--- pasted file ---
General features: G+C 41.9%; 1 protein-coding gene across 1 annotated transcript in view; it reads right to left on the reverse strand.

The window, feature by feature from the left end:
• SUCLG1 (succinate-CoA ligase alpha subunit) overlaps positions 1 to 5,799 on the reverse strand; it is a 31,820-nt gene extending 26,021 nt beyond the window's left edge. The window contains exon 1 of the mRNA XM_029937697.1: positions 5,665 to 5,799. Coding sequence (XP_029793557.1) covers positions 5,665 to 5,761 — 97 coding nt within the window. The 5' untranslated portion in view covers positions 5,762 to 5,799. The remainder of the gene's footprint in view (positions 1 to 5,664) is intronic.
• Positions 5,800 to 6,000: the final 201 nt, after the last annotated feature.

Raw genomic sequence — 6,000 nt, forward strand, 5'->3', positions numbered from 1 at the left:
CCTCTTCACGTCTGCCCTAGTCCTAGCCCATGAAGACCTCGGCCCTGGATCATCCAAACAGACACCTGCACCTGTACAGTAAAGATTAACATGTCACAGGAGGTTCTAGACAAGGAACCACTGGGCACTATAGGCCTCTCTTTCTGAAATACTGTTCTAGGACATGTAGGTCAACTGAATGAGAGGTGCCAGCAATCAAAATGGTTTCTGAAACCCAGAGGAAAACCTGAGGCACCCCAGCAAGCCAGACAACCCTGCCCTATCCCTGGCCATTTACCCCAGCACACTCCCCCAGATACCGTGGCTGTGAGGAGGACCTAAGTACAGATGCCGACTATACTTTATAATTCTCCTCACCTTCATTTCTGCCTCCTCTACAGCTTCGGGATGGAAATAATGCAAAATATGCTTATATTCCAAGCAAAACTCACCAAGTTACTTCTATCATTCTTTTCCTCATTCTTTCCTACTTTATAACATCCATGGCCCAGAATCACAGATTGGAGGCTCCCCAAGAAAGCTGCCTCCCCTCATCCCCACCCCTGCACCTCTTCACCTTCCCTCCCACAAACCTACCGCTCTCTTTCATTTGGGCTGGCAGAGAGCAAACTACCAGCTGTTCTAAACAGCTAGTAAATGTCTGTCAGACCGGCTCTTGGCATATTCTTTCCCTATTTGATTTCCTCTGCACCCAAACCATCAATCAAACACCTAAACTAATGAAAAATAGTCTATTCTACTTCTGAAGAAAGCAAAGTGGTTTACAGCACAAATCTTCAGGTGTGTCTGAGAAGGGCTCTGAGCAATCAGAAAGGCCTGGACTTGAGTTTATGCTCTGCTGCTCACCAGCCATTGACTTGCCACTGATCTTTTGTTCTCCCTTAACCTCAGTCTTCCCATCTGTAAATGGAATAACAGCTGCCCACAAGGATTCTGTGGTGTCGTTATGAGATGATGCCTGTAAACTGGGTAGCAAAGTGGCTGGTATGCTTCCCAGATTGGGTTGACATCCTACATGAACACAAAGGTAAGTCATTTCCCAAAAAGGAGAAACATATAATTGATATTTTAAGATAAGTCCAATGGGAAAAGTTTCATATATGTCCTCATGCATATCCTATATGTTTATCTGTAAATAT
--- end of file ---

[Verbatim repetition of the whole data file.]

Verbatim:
General features: G+C 41.9%; 1 protein-coding gene across 1 annotated transcript in view; it reads right to left on the reverse strand.

The window, feature by feature from the left end:
• SUCLG1 (succinate-CoA ligase alpha subunit) overlaps positions 1 to 5,799 on the reverse strand; it is a 31,820-nt gene extending 26,021 nt beyond the window's left edge. The window contains exon 1 of the mRNA XM_029937697.1: positions 5,665 to 5,799. Coding sequence (XP_029793557.1) covers positions 5,665 to 5,761 — 97 coding nt within the window. The 5' untranslated portion in view covers positions 5,762 to 5,799. The remainder of the gene's footprint in view (positions 1 to 5,664) is intronic.
• Positions 5,800 to 6,000: the final 201 nt, after the last annotated feature.

Raw genomic sequence — 6,000 nt, forward strand, 5'->3', positions numbered from 1 at the left:
CCTCTTCACGTCTGCCCTAGTCCTAGCCCATGAAGACCTCGGCCCTGGATCATCCAAACAGACACCTGCACCTGTACAGTAAAGATTAACATGTCACAGGAGGTTCTAGACAAGGAACCACTGGGCACTATAGGCCTCTCTTTCTGAAATACTGTTCTAGGACATGTAGGTCAACTGAATGAGAGGTGCCAGCAATCAAAATGGTTTCTGAAACCCAGAGGAAAACCTGAGGCACCCCAGCAAGCCAGACAACCCTGCCCTATCCCTGGCCATTTACCCCAGCACACTCCCCCAGATACCGTGGCTGTGAGGAGGACCTAAGTACAGATGCCGACTATACTTTATAATTCTCCTCACCTTCATTTCTGCCTCCTCTACAGCTTCGGGATGGAAATAATGCAAAATATGCTTATATTCCAAGCAAAACTCACCAAGTTACTTCTATCATTCTTTTCCTCATTCTTTCCTACTTTATAACATCCATGGCCCAGAATCACAGATTGGAGGCTCCCCAAGAAAGCTGCCTCCCCTCATCCCCACCCCTGCACCTCTTCACCTTCCCTCCCACAAACCTACCGCTCTCTTTCATTTGGGCTGGCAGAGAGCAAACTACCAGCTGTTCTAAACAGCTAGTAAATGTCTGTCAGACCGGCTCTTGGCATATTCTTTCCCTATTTGATTTCCTCTGCACCCAAACCATCAATCAAACACCTAAACTAATGAAAAATAGTCTATTCTACTTCTGAAGAAAGCAAAGTGGTTTACAGCACAAATCTTCAGGTGTGTCTGAGAAGGGCTCTGAGCAATCAGAAAGGCCTGGACTTGAGTTTATGCTCTGCTGCTCACCAGCCATTGACTTGCCACTGATCTTTTGTTCTCCCTTAACCTCAGTCTTCCCATCTGTAAATGGAATAACAGCTGCCCACAAGGATTCTGTGGTGTCGTTATGAGATGATGCCTGTAAACTGGGTAGCAAAGTGGCTGGTATGCTTCCCAGATTGGGTTGACATCCTACATGAACACAAAGGTAAGTCATTTCCCAAAAAGGAGAAACATATAATTGATATTTTAAGATAAGTCCAATGGGAAAAGTTTCATATATGTCCTCATGCATATCCTATATGTTTATCTGTAAATAT